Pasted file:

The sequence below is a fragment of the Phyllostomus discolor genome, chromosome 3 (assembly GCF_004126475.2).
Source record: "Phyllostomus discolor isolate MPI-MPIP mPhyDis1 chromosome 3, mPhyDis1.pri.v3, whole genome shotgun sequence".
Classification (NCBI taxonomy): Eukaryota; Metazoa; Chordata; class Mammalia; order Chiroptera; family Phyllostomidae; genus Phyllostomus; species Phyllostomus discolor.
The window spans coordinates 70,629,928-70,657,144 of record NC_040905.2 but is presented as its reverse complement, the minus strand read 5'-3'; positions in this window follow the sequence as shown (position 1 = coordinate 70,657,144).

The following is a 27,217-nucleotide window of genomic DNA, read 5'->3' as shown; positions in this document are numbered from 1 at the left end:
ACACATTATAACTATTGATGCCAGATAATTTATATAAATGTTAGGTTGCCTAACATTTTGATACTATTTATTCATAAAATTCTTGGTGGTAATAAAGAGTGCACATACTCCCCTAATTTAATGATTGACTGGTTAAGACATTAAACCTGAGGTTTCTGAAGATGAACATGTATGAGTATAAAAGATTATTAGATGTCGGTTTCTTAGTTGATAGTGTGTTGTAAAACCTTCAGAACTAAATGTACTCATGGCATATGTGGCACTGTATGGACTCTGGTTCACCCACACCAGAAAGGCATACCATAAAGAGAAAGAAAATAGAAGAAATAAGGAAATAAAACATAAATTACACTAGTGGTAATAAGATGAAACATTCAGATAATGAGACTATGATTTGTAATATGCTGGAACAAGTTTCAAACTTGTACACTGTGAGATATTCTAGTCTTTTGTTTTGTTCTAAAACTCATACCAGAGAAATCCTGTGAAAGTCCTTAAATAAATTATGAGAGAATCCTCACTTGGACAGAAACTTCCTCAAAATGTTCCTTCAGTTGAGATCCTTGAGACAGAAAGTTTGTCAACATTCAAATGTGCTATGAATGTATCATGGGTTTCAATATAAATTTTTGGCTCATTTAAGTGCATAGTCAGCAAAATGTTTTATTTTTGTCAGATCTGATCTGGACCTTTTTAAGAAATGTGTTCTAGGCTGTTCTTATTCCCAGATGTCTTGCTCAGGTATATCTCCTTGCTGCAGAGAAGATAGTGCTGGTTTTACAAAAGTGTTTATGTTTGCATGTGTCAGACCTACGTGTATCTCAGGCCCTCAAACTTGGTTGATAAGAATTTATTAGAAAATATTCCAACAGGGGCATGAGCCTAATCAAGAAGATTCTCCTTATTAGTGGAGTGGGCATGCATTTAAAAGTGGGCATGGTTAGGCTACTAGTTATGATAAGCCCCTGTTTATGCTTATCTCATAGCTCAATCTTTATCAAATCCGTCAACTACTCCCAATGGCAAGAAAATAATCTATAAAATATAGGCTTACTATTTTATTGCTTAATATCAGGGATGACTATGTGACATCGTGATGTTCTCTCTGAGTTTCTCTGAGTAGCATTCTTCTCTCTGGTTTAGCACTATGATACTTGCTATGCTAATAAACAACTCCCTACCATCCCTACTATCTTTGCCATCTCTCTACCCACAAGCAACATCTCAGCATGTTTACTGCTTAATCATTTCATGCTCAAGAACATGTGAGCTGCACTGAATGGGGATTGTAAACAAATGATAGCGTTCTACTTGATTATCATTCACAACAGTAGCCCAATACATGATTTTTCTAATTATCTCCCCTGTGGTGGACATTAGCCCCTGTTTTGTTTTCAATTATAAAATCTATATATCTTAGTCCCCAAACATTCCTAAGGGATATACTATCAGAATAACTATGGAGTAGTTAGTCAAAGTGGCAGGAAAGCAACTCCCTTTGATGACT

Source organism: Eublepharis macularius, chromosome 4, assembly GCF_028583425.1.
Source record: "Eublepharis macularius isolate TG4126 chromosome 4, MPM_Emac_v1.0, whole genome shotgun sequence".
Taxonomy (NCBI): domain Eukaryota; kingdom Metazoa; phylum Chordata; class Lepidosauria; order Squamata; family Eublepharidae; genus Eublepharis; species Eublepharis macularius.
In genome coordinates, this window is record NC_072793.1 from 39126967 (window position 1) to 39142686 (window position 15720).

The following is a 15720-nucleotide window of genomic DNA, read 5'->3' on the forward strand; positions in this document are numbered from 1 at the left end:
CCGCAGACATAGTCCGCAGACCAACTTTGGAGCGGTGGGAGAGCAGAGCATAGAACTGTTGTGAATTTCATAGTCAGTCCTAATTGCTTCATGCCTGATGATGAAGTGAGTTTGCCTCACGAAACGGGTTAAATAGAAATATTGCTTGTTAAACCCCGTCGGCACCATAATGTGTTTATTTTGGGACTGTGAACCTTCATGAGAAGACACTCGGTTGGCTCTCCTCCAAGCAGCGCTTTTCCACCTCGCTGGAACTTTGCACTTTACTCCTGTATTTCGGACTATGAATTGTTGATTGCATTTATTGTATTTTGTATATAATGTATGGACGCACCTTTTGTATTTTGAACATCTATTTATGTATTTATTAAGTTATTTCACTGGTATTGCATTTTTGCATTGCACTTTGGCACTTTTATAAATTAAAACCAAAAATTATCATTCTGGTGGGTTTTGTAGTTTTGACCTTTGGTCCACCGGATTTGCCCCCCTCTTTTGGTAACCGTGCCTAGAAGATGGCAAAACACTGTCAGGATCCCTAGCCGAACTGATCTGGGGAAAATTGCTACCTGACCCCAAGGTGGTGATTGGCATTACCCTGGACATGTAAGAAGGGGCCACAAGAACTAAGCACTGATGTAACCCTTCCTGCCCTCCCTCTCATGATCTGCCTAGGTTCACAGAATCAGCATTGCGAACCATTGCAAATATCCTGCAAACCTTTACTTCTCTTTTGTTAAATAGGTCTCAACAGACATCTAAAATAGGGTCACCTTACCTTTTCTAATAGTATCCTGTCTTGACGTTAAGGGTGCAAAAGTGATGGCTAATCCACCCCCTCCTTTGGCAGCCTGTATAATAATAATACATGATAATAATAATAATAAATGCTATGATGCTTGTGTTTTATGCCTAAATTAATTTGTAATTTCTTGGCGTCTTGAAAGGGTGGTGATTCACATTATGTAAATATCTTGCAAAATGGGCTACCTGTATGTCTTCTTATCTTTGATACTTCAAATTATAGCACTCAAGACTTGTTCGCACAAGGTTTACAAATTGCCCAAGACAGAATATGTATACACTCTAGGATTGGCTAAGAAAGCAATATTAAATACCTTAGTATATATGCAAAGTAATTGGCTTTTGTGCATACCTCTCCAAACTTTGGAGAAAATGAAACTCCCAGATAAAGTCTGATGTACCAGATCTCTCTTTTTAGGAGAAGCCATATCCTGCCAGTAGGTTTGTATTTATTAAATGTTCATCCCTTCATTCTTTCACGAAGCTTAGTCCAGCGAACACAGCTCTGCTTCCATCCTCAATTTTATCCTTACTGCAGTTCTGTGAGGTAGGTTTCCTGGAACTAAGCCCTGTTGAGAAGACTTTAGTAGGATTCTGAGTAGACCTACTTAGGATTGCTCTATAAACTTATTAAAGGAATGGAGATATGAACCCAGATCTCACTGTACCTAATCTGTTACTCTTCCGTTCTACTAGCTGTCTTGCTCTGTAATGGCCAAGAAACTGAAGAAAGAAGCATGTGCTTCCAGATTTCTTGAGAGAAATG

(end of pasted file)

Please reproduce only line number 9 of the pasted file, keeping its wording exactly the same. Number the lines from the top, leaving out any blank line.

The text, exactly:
Taxonomy (NCBI): domain Eukaryota; kingdom Metazoa; phylum Chordata; class Lepidosauria; order Squamata; family Eublepharidae; genus Eublepharis; species Eublepharis macularius.